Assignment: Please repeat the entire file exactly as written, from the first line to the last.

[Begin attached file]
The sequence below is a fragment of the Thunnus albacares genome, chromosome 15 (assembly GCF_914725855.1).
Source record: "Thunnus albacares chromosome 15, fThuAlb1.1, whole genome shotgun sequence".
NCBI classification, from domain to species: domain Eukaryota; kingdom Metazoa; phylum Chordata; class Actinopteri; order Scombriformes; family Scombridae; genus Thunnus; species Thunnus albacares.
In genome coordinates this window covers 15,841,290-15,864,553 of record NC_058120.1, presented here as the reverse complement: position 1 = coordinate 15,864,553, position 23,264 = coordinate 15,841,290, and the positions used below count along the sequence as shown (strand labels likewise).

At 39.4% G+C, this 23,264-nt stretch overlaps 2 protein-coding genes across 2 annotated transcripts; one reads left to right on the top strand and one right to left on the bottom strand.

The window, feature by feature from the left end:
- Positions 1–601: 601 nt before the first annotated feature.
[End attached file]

The sequence below is a fragment of the Thunnus albacares genome, chromosome 15 (assembly GCF_914725855.1).
Source record: "Thunnus albacares chromosome 15, fThuAlb1.1, whole genome shotgun sequence".
NCBI classification, from domain to species: domain Eukaryota; kingdom Metazoa; phylum Chordata; class Actinopteri; order Scombriformes; family Scombridae; genus Thunnus; species Thunnus albacares.
In genome coordinates this window covers 15,841,290-15,864,553 of record NC_058120.1, presented here as the reverse complement: position 1 = coordinate 15,864,553, position 23,264 = coordinate 15,841,290, and the positions used below count along the sequence as shown (strand labels likewise).

At 39.4% G+C, this 23,264-nt stretch overlaps 2 protein-coding genes across 2 annotated transcripts; one reads left to right on the top strand and one right to left on the bottom strand.

The window, feature by feature from the left end:
- Positions 1–601: 601 nt before the first annotated feature.